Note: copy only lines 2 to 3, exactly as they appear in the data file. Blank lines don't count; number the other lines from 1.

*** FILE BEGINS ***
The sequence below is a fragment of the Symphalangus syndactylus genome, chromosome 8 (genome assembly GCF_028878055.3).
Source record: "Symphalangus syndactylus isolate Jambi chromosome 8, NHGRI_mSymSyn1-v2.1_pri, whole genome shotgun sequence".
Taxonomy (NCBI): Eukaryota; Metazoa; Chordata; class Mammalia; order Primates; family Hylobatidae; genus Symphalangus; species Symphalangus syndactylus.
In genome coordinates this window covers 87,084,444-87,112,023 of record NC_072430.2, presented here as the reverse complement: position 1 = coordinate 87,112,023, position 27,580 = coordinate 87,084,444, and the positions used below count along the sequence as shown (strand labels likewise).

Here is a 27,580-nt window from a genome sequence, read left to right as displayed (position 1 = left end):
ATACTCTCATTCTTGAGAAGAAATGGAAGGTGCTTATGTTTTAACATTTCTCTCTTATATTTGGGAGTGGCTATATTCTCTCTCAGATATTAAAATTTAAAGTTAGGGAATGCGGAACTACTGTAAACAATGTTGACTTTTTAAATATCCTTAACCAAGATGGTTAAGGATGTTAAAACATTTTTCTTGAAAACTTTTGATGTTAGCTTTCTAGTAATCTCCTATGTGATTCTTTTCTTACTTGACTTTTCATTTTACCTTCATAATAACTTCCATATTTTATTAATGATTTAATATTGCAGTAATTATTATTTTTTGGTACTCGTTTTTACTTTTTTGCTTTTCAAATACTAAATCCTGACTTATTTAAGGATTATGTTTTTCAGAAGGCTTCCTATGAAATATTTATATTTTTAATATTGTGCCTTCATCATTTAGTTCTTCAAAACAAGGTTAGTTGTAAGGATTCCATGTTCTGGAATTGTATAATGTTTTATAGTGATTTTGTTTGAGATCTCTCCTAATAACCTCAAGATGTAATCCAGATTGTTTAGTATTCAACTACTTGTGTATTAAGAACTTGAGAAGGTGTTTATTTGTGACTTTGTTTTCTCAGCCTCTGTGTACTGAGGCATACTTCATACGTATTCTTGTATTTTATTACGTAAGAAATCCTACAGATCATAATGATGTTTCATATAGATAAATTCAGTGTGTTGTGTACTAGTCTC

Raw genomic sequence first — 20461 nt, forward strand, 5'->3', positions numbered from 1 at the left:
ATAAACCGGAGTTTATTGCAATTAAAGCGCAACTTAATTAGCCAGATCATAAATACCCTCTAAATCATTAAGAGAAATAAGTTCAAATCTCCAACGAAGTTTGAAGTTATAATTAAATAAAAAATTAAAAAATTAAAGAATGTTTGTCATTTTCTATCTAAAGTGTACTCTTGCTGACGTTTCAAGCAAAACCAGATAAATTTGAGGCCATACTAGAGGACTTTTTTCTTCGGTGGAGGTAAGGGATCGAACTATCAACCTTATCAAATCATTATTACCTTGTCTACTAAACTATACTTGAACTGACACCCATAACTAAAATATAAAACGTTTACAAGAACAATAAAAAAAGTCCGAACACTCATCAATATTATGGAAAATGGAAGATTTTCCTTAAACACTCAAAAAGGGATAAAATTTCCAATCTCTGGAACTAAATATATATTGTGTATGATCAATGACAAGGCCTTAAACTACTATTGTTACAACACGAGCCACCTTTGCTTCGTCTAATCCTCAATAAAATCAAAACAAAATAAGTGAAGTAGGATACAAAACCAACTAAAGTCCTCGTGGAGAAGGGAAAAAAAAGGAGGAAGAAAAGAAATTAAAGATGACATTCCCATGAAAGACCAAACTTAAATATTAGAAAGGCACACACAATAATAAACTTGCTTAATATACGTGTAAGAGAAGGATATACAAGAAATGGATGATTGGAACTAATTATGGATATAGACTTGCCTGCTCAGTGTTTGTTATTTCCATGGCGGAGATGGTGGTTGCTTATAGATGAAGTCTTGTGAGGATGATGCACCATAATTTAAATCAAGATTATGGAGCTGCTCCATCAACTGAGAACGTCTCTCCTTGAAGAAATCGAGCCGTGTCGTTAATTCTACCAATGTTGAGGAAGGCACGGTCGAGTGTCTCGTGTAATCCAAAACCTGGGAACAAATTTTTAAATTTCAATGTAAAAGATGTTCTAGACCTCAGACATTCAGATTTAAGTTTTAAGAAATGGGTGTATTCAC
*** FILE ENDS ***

Source record: "Symphalangus syndactylus isolate Jambi chromosome 8, NHGRI_mSymSyn1-v2.1_pri, whole genome shotgun sequence".
Taxonomy (NCBI): Eukaryota; Metazoa; Chordata; class Mammalia; order Primates; family Hylobatidae; genus Symphalangus; species Symphalangus syndactylus.